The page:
24 May 1967 is recognized as the day of Naxalbari incident, which led to the emergence of Marxist-Leninist-Maoist insurgency in India, known as the Naxalite movement. The armed rebellion and the response of the Indian state has caused more than 15,000 casualties in last 50 years. Just 7 years ago, the then Prime Minister Dr. Manmohan Singh called it the biggest threat to internal security.
But when the above-mentioned incident completed 50 years in 2017, it hardly made to the national news. Not surprisingly, the media was rather discussing suspension of the Twitter account of a mediocre singer. Apart from a few editorials, the nation didn’t seem interested in taking note of it.
It would be pertinent today to analyze why did happen so? Why such a big threat stands neglected from the mainstream discourse? I did a primary Google Search trend analysis for the week 21 May to 27 May 2017. The word ‘naxalism’ was searched less than 1% of the word ‘terrorism’.
The impact of the movement was on decline, particularly in the last decade. The insurgency was/is moving into obscurity, which the Naxal cadres are trying to resurrect through sensational attacks.
The argument presented below is that the movement has failed. I use the word – ‘failed’ – cautiously, as it would be clear from the analysis below.
Lets first analyze its rise and growth.
How did the movement arise?
The rise of Naxal movement was in Bad Governance or exploitation of the tribal communities at the hands of the State and Zamindars/Moneylenders. The Indian state inherited the British State apparatus, which was set up as ‘Steel Frame’ to rule over foreign population. The British rule was brutal and inhuman, without any doubt. It kept on improving (marginally) in the Metropolitan areas under public pressure. But the administration of Tribal areas in 1970s was essentially similar to what it would have been in 1890s.
The Indian state inherited the mantle and lower bureaucracy continued the exploitation. Along with overall degradation of the institutions that occurred during first three decades of the independence, the exploitation increased in intensity.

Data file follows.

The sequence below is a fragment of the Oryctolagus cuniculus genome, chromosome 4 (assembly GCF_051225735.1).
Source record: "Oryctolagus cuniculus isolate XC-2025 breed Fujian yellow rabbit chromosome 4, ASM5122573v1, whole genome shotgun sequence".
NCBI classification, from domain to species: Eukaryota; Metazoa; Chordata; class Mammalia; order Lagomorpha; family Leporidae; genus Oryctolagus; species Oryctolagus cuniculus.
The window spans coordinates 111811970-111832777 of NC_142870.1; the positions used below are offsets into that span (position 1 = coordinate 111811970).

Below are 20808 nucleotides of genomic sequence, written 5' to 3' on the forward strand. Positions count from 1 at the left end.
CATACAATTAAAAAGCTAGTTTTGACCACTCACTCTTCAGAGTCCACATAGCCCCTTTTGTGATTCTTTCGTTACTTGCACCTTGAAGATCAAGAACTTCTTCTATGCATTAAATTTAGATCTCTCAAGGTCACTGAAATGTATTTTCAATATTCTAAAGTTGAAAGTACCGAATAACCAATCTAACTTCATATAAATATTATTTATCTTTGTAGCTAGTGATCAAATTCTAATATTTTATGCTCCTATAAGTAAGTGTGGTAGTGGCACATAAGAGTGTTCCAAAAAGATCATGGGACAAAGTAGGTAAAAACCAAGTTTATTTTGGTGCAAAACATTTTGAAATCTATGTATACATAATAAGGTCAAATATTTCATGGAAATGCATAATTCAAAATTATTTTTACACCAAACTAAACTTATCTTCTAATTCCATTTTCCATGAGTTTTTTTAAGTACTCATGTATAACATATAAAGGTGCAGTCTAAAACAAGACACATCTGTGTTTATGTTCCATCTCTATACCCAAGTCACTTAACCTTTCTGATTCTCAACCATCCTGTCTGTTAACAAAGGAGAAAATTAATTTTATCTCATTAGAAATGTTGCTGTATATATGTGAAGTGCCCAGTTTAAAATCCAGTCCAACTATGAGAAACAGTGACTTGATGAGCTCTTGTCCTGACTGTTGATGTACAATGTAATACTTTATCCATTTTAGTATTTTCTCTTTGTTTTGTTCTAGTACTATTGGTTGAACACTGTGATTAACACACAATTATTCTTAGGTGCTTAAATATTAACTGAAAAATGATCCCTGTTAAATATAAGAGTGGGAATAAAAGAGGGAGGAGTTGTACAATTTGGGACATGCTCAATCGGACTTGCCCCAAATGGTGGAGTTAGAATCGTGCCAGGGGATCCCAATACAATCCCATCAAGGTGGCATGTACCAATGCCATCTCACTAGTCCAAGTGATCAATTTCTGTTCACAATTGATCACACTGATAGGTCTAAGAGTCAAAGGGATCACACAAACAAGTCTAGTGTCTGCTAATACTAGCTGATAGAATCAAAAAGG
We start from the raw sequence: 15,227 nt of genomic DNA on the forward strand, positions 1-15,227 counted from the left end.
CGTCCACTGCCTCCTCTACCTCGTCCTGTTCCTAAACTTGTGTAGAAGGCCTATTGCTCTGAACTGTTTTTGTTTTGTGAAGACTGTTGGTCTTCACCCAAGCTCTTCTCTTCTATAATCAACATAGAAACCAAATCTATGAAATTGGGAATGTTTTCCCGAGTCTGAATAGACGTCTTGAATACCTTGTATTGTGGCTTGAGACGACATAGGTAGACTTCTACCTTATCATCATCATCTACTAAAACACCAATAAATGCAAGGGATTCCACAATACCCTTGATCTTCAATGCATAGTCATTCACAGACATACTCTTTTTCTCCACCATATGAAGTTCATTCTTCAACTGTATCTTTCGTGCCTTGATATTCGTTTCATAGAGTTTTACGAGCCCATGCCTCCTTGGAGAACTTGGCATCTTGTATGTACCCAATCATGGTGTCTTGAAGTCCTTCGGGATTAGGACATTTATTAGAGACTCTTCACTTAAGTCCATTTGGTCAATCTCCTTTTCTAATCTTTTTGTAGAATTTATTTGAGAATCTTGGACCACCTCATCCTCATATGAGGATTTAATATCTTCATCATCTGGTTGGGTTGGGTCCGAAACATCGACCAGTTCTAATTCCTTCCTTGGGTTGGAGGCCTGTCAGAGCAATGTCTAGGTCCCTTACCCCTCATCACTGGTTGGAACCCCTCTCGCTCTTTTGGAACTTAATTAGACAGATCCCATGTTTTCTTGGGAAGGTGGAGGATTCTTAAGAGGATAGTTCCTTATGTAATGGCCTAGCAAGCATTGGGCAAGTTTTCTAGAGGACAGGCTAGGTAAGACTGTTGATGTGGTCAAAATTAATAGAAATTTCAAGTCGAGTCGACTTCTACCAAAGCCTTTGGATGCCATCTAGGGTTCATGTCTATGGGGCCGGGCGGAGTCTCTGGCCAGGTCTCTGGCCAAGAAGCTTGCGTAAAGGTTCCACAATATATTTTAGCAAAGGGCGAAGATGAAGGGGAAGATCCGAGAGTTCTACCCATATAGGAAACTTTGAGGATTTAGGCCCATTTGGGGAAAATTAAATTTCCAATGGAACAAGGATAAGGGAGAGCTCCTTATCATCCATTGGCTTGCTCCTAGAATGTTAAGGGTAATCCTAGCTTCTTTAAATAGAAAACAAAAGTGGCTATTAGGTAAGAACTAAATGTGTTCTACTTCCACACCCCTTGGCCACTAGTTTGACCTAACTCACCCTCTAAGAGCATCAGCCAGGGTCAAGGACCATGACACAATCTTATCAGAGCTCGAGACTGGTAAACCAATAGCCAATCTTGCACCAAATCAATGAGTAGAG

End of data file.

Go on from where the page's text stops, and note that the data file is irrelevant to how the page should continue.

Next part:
Once it became clear that these injustices couldn’t be resolved through the constitutional means, situation led the frustrated tribal towards armed insurrection. They were greatly aided-led by the young revolutionaries from urban areas, which were inspired by the ideas of Marx-Lenin-Mao-Castro. A powerful portrayal of these young revolutionaries can be found in the movie ‘Hazaron Khwahishen Aisi’.
The movement continued for five decades and still lingers in the geographical heartland of the nation.
How the Naxal movement is a failure?
Any revolution/movement should ideally, be first judged by the yardsticks of its own goals. (On that count it could be argued that even French and Russian revolutions were failures). The Naxals could not overthrow Indian state nor set up the People’s State in whatsoever form. They were able to control-rule significant area – in varying proportion – throughout the 50 years. But at no point Naxalism became an existential threat to the Indian state of any of the state governments in the so-called ‘Red Corridor’.
After 50 years, Naxal movement today is at best ‘Localized Extortionist movement loosely based on Maoist war strategy.
Secondly a movement should be judged by the overall impact it has/had on the society. There could be a debate on this issue. The Naxal movement did bring out the atrocities committed by the state and the private moneylenders/landlords. It also focused attention of the intelligentsia to the broader social issues. It also ensured greater focus of the State towards these regions. In last two decades particularly, State has intervened with significant investment and infrastructure spending in the region. The Forest Act was amended in 2006 giving the tribals ownership of the forest produce. But one cannot say that Naxalism alone was responsible for them. Naxals (and sympathizers, if any) would like to claim credit for more changes, I’m skeptical that history would support such a claim.